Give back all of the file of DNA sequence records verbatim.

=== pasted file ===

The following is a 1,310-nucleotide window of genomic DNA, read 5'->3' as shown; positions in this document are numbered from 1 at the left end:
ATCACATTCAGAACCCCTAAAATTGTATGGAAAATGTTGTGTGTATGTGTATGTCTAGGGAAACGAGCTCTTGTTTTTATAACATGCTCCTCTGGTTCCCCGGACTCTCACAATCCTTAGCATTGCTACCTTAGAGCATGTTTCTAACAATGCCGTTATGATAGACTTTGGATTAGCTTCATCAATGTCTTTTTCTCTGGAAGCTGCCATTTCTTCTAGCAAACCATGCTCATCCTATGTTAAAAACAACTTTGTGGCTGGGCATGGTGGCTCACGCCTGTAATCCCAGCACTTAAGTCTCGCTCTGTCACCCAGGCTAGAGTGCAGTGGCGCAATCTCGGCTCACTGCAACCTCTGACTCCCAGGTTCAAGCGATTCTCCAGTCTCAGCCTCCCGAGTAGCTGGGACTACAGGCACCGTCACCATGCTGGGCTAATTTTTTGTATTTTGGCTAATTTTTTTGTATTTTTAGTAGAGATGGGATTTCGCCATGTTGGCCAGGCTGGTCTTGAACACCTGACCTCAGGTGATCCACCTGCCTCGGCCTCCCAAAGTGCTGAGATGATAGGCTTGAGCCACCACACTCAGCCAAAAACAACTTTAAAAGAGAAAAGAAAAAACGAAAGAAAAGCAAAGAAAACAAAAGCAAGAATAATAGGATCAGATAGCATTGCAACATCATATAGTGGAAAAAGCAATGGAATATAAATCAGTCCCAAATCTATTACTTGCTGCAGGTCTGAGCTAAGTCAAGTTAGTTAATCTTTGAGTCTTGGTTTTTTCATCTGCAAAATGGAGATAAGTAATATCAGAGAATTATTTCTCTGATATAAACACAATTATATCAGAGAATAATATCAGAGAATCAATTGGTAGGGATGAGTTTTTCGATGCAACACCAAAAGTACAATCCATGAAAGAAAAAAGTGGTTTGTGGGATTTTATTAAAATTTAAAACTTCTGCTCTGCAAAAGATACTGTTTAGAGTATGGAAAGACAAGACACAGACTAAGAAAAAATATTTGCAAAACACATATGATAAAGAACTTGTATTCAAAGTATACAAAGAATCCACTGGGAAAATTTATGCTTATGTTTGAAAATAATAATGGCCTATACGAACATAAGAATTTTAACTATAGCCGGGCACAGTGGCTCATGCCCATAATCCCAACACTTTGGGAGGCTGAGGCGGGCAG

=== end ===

The following is a 1,310-nucleotide window of genomic DNA, read 5'->3' as shown; positions in this document are numbered from 1 at the left end:
ATCACATTCAGAACCCCTAAAATTGTATGGAAAATGTTGTGTGTATGTGTATGTCTAGGGAAACGAGCTCTTGTTTTTATAACATGCTCCTCTGGTTCCCCGGACTCTCACAATCCTTAGCATTGCTACCTTAGAGCATGTTTCTAACAATGCCGTTATGATAGACTTTGGATTAGCTTCATCAATGTCTTTTTCTCTGGAAGCTGCCATTTCTTCTAGCAAACCATGCTCATCCTATGTTAAAAACAACTTTGTGGCTGGGCATGGTGGCTCACGCCTGTAATCCCAGCACTTAAGTCTCGCTCTGTCACCCAGGCTAGAGTGCAGTGGCGCAATCTCGGCTCACTGCAACCTCTGACTCCCAGGTTCAAGCGATTCTCCAGTCTCAGCCTCCCGAGTAGCTGGGACTACAGGCACCGTCACCATGCTGGGCTAATTTTTTGTATTTTGGCTAATTTTTTTGTATTTTTAGTAGAGATGGGATTTCGCCATGTTGGCCAGGCTGGTCTTGAACACCTGACCTCAGGTGATCCACCTGCCTCGGCCTCCCAAAGTGCTGAGATGATAGGCTTGAGCCACCACACTCAGCCAAAAACAACTTTAAAAGAGAAAAGAAAAAACGAAAGAAAAGCAAAGAAAACAAAAGCAAGAATAATAGGATCAGATAGCATTGCAACATCATATAGTGGAAAAAGCAATGGAATATAAATCAGTCCCAAATCTATTACTTGCTGCAGGTCTGAGCTAAGTCAAGTTAGTTAATCTTTGAGTCTTGGTTTTTTCATCTGCAAAATGGAGATAAGTAATATCAGAGAATTATTTCTCTGATATAAACACAATTATATCAGAGAATAATATCAGAGAATCAATTGGTAGGGATGAGTTTTTCGATGCAACACCAAAAGTACAATCCATGAAAGAAAAAAGTGGTTTGTGGGATTTTATTAAAATTTAAAACTTCTGCTCTGCAAAAGATACTGTTTAGAGTATGGAAAGACAAGACACAGACTAAGAAAAAATATTTGCAAAACACATATGATAAAGAACTTGTATTCAAAGTATACAAAGAATCCACTGGGAAAATTTATGCTTATGTTTGAAAATAATAATGGCCTATACGAACATAAGAATTTTAACTATAGCCGGGCACAGTGGCTCATGCCCATAATCCCAACACTTTGGGAGGCTGAGGCGGGCAG